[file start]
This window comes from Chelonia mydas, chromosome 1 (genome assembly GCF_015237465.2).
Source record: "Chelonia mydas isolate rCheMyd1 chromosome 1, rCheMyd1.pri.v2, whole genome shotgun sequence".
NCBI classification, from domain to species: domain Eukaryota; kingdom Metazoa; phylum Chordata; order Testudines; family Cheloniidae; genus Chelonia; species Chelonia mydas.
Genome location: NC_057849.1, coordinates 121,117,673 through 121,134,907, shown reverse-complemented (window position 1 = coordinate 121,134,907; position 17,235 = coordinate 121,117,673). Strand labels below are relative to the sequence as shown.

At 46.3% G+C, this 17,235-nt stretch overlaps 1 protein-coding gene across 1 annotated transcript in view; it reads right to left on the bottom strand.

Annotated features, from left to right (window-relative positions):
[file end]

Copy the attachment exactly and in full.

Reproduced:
This window comes from Chelonia mydas, chromosome 1 (genome assembly GCF_015237465.2).
Source record: "Chelonia mydas isolate rCheMyd1 chromosome 1, rCheMyd1.pri.v2, whole genome shotgun sequence".
NCBI classification, from domain to species: domain Eukaryota; kingdom Metazoa; phylum Chordata; order Testudines; family Cheloniidae; genus Chelonia; species Chelonia mydas.
Genome location: NC_057849.1, coordinates 121,117,673 through 121,134,907, shown reverse-complemented (window position 1 = coordinate 121,134,907; position 17,235 = coordinate 121,117,673). Strand labels below are relative to the sequence as shown.

At 46.3% G+C, this 17,235-nt stretch overlaps 1 protein-coding gene across 1 annotated transcript in view; it reads right to left on the bottom strand.

Annotated features, from left to right (window-relative positions):